All astrometric techniques use the properties of incoming electromagnetic radiation emitted by celestial bodies in order to determine the direction from which they where emitted or to describe the emission structure in some small portion of the sky. The problem is twofold: to collect light and measure its properties at the receiver end of an astronomical instrument and to interpret the measurements in terms of the properties of the actual emitting bodies in the sky. These two aspects of astrometry imply that one is able to describe exactly the transformation undergone by the light (or radio waves) between the celestial body down to the sensitive part of the instrument. Actually, except in one particular case of pulsar timings, one may assume that no significant effect on light is produced when crossing the interstellar and interplanetary media. So one has to consider the instrument on one side, the atmospheric effects on the other. The latter will be examined in Chap. 3. In the present chapter, we introduce the study of instrumental effects by presenting some basic results in optics that will be used throughout the book.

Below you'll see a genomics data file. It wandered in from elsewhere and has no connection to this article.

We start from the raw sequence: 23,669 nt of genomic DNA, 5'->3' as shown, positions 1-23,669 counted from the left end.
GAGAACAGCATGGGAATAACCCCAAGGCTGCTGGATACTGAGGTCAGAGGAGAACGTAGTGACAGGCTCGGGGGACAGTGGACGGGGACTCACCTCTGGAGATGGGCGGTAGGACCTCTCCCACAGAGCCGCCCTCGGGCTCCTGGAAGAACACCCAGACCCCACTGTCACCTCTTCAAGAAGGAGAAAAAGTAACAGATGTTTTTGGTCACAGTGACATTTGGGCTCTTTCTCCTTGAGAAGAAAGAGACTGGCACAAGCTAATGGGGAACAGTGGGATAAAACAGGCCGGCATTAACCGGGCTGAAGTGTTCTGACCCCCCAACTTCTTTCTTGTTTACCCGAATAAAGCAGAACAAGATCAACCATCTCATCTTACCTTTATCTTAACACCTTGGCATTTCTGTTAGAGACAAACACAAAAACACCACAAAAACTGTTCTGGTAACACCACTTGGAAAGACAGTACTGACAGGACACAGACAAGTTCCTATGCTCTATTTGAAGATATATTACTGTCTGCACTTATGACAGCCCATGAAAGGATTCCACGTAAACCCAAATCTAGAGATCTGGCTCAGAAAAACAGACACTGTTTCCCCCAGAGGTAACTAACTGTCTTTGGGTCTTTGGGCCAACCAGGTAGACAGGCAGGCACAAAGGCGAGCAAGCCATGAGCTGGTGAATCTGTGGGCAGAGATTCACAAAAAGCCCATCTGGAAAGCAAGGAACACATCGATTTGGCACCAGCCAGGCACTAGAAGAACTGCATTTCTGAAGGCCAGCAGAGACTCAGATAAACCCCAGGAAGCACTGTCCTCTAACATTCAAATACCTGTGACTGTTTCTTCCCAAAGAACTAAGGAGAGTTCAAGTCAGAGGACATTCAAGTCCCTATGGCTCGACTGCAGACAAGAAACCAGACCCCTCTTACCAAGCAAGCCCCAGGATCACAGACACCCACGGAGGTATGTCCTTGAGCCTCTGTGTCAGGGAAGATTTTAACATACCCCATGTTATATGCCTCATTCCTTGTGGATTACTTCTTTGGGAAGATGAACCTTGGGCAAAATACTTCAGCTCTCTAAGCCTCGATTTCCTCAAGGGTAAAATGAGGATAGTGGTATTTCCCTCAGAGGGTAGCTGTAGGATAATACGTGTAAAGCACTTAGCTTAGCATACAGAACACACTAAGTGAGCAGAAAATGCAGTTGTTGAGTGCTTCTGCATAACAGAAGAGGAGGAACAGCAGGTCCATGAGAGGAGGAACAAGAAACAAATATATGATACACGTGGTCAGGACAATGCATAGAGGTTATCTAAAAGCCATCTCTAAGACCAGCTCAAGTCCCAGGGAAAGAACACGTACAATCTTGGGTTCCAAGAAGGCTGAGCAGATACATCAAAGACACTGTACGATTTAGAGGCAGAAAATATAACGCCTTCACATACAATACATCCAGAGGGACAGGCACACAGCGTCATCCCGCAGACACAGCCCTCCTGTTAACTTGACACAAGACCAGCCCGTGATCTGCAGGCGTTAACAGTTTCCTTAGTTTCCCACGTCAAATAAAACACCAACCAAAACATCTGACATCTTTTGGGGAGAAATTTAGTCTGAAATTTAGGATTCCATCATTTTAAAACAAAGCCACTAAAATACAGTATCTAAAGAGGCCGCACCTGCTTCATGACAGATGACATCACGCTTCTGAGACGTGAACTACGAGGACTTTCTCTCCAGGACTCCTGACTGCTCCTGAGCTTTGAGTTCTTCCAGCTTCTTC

KeywordsCoherence Eter Refraction Fermat sinO
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